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The History of Christmas


YOUNGSTERS have been assured by Scottish politician Nicola Sturgeon that Santa is a key worker who will deliver their presents as usual on December 25.

But what is the history behind that red-suited fat cheery figure who breaks into our houses via the chimney every year?

Urban legend has it that the popular image of Father Christmas in a red suit originated with a Coca Cola campaign.

However the colour scheme of his outfit could well hail from the red and white ecclesiastical robes of the original St Nicholas who was Bishop of Myra, Turkey, in the fourth century.

St Nicholas is said to have anonymously delivered bags of gold coins to a man so that he could afford to have his daughters married.

He had to drop the gifts down the chimney as the doors were locked.

Despite the area now being largely Muslim, he is still celebrated in the area.

St Nicholas is thought to have died on December 6 which is why in some countries such as Holland, children receive gifts on that day instead of Christmas day.

He seems to be known all around the world but by different names, Santa or Kris Kringle in the US, Pere Noel in France, Papa Noel in Spain, Weihnachtsmann (Christmas man) in Germany and of course Father Christmas in the UK.

The Green Man whose image is depicted in carvings in many mediaeval churches, has been linked with the English legend of Father Christmas.

The early Christian church incorporated pagan holidays and traditions including the Green Man.

The early Church fixed the date of Christ’s birth close to the Winter Solstice leading to the Green Man becoming the inspiration behind Father Christmas.

Father Christmas began to appear in English literature from around the 15 century.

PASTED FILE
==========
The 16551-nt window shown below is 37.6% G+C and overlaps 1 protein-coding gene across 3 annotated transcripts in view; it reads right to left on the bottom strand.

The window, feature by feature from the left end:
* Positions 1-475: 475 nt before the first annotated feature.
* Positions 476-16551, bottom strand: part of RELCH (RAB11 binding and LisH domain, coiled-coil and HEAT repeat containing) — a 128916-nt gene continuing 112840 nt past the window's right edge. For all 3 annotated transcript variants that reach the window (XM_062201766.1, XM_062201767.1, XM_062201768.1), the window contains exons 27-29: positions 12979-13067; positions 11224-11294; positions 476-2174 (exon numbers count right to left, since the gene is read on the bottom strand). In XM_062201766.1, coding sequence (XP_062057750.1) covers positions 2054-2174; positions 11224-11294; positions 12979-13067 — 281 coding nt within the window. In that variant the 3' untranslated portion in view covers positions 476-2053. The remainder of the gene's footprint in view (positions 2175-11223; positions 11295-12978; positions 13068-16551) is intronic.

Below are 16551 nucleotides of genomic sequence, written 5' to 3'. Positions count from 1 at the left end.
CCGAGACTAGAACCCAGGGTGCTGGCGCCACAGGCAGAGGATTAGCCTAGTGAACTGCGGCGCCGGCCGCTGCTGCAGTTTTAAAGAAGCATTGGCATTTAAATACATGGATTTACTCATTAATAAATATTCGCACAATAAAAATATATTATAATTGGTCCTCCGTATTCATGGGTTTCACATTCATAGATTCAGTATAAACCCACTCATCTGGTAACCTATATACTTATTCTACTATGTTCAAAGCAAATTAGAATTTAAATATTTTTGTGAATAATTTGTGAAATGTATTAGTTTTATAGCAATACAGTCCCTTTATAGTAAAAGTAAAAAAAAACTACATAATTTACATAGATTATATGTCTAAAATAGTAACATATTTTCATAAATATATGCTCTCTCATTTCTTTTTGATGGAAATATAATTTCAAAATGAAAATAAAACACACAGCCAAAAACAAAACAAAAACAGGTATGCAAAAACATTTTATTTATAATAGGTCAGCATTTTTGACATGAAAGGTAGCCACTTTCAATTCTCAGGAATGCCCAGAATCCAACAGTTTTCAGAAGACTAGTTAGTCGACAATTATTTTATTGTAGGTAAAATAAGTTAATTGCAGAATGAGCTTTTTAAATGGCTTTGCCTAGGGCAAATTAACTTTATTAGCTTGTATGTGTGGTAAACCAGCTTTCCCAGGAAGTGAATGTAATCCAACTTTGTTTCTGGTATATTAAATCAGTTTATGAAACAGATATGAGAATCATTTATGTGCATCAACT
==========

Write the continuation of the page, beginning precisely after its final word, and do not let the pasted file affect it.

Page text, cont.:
In Charles Dickens’ A Christmas Carol, the ghost of Christmas Present, illustrated in the original version by John Leech, was portrayed as a giant with a green robe and his hair a ‘tangled mess of mistletoe and holly’ – the link between the celebratory giving spirit of Christmas and the Green Man.

Americans believe that Father Christmas is based in the North Pole where as British and Europeans tend to believe he lives in Lapland.

Traditionally his sleigh is pulled by eight reindeer – Dasher, Dancer, Prancer, Vixen, Comet, Cupid, Donder (Donner) and Blitzen.

The first reference to Santa’s sleigh being pulled by reindeer can be found in an 1821 illustrated children’s poem published in New York, ‘Old Santeclaus with Much Delight’.

Rudolph the Red-nosed reindeer was a story first published for an American department store in 1939.

In the popular story, later turned into a song, the deer’s glowing red nose makes him an outcast among his fellow deer until Santa asks him to use it to guide his sleigh.

Rudolph returns home a hero, having saved Christmas by helping Santa.

Due to the different time zones around the world Santa has around 31 hours to deliver all the presents according to mathematicians.

Travelling east to west he would make around 822.6 visits per second travelling 3000 times the speed of sound faster than a space probe and carrying at least 321,300 tons of presents.

However it can be assumed that as a magical being Father Christmas may be able to suspend time itself meaning that he would be able to carry unlimited numbers of presents and carry out as many deliveries as he needs to.


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